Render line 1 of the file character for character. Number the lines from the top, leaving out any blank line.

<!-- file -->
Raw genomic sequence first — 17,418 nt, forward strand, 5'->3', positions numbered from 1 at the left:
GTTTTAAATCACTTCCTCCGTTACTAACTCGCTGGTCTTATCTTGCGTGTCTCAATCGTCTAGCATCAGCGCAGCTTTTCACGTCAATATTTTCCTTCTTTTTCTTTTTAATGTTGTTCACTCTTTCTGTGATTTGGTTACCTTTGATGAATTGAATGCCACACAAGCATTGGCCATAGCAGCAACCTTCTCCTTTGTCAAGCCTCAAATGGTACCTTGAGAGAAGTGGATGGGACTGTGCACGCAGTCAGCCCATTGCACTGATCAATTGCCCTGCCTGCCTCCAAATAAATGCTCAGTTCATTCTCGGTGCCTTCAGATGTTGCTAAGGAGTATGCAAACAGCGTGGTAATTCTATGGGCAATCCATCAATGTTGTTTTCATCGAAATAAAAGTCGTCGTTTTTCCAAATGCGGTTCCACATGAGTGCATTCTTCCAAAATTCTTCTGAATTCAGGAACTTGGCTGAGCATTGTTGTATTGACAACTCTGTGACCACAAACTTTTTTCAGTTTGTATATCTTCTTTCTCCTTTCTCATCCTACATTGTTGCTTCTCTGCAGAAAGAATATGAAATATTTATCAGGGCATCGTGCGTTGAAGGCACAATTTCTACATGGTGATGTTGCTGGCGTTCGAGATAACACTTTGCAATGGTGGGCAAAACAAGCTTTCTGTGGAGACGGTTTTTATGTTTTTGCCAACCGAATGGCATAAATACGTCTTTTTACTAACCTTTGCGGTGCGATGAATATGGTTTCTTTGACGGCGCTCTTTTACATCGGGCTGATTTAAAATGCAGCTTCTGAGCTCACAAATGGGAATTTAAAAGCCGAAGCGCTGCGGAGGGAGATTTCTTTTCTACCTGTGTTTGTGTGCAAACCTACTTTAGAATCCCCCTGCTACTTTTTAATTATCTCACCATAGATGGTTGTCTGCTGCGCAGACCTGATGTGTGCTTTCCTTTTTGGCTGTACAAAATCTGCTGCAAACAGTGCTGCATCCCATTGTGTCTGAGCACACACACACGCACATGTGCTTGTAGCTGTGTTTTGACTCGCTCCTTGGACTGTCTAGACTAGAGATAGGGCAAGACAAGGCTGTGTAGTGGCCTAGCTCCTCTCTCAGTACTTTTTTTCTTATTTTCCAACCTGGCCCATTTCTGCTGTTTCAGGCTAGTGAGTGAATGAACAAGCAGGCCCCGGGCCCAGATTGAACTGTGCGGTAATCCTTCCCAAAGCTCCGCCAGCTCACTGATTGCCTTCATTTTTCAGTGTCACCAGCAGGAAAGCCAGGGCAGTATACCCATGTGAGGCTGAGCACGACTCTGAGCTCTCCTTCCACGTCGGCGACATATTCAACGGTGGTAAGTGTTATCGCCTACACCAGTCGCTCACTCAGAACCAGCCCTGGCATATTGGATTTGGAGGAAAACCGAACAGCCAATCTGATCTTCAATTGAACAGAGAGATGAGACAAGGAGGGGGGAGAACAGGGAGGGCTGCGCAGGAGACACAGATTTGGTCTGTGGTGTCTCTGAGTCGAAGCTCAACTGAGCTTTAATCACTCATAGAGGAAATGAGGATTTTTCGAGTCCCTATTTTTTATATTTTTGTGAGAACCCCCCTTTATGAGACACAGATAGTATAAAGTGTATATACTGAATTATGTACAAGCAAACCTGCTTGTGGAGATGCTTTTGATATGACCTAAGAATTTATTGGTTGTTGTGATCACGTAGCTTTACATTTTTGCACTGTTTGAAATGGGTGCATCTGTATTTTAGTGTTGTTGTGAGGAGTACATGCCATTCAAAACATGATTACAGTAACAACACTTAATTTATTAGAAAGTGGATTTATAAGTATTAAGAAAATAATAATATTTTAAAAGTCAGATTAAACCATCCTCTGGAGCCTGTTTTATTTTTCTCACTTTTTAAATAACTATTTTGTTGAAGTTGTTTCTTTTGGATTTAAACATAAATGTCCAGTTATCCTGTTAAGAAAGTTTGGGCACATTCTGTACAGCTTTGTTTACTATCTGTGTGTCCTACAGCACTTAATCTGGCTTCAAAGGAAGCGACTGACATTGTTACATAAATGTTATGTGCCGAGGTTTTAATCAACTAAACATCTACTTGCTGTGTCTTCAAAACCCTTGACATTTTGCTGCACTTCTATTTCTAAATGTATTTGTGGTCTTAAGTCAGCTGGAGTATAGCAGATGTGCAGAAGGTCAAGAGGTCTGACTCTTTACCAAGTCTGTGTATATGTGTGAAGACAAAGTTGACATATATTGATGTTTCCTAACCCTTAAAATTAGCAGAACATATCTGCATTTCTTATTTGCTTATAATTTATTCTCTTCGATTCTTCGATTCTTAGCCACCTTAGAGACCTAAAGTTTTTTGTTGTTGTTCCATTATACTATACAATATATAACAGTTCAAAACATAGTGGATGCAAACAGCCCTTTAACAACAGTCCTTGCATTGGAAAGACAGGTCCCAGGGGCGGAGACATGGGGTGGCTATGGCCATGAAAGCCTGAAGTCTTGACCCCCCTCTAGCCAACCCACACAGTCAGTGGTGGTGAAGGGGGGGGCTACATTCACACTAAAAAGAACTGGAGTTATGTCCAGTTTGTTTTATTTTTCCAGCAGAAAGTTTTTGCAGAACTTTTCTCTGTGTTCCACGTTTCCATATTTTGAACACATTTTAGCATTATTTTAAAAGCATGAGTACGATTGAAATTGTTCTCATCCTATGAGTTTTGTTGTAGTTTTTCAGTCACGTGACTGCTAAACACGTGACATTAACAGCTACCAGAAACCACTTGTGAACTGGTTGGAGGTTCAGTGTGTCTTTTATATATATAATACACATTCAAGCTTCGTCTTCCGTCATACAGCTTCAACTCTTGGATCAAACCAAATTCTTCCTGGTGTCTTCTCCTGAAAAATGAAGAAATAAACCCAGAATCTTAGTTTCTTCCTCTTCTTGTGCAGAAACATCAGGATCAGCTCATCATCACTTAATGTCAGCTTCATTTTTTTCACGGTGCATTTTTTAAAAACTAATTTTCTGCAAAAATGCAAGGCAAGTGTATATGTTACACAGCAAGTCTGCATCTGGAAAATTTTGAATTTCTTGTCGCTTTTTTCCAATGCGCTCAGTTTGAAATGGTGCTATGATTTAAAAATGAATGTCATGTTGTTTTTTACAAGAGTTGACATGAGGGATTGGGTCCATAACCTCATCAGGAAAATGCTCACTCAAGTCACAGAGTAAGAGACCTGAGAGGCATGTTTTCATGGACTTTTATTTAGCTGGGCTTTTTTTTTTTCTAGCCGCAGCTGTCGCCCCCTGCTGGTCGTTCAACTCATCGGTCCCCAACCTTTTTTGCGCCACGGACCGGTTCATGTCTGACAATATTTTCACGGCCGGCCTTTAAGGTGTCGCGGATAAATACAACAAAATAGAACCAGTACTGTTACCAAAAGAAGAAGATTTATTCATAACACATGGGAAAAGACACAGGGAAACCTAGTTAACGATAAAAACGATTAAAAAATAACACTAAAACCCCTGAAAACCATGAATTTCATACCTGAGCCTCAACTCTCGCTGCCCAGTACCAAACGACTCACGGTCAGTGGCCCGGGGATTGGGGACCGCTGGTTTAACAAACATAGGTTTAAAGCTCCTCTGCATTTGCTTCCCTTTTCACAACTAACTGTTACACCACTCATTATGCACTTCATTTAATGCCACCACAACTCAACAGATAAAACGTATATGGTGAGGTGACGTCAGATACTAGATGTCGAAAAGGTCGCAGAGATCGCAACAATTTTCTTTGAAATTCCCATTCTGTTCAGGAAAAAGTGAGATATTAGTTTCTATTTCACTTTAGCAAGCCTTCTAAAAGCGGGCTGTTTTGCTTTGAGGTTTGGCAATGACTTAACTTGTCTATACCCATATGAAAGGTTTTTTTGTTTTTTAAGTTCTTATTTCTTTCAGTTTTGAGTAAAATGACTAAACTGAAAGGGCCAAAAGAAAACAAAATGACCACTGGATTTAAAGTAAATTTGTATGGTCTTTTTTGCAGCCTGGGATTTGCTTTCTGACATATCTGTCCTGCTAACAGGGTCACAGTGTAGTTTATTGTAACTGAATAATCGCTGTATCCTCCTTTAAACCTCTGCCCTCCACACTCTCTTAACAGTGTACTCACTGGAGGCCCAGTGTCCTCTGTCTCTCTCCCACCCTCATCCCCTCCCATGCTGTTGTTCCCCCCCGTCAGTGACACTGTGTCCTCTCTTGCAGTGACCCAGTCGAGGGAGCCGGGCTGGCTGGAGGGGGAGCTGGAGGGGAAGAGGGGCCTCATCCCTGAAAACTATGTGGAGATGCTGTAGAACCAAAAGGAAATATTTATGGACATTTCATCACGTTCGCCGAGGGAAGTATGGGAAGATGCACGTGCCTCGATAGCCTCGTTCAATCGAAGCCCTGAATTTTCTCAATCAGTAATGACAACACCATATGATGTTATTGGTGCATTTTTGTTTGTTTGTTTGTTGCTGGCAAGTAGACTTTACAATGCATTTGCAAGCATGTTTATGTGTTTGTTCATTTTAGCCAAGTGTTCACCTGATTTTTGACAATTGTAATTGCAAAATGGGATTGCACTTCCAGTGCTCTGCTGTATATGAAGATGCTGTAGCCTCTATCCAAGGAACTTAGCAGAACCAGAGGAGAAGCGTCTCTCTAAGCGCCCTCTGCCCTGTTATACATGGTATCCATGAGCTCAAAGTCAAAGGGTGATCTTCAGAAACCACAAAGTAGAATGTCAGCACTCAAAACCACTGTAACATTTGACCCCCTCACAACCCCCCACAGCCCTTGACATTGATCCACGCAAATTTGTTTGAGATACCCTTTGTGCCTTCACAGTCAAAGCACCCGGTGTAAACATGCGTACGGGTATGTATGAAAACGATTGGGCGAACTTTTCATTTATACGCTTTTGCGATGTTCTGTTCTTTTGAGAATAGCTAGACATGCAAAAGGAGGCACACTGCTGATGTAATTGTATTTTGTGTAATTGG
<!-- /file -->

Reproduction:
Raw genomic sequence first — 17,418 nt, forward strand, 5'->3', positions numbered from 1 at the left: